LCK vs LPL round 1 recap and lessons from the DRX vs RNG banger

image credit Riot Games

Even if this match did not highlight the top teams of their respective regions during the Summer Split, see the strategies applied is already a significant indicator on how teams from the LCK and LPL will approach the World Championships. And the least we can say is that the show was there.

A champagne draft

Aatrox is a champion who crystallizes a lot of attention at this beginning of Worlds. Yet both teams decided to don’t ban itand it is finally the DRX who were able to seize him. On the other hand, the duo Caitlyn/Yuumi has been banned from the first rotation. The DRXs have decided to continue innovating, with a maokai jungle, a champion who was making a comeback on the competitive scene. At the level of midlanethe tone was set from the start: blood would flow. Akali and Leblanc were chosenwhich gave Xiaohu a small advantage on the lane phase, as Akali struggled against Leblanc.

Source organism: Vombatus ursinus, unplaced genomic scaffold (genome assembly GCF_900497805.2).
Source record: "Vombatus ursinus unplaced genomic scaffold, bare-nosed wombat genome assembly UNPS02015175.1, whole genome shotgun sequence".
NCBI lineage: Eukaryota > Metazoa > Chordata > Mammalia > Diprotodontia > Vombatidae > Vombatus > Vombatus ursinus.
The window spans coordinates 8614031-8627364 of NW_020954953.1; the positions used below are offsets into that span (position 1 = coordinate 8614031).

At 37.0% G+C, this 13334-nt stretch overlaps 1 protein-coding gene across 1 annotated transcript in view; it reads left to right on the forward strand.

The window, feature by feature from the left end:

After the first phase of picking, the two botlanes were still hidden, so ADCs were particularly targeted during the second rotation of bans. Finally the RNG locked out Nilah, to which the DRXs responded with the Tristana/Rell combo. Alistar was the last pick, in order to offer both engage and peel, depending on the situation.

Start of the game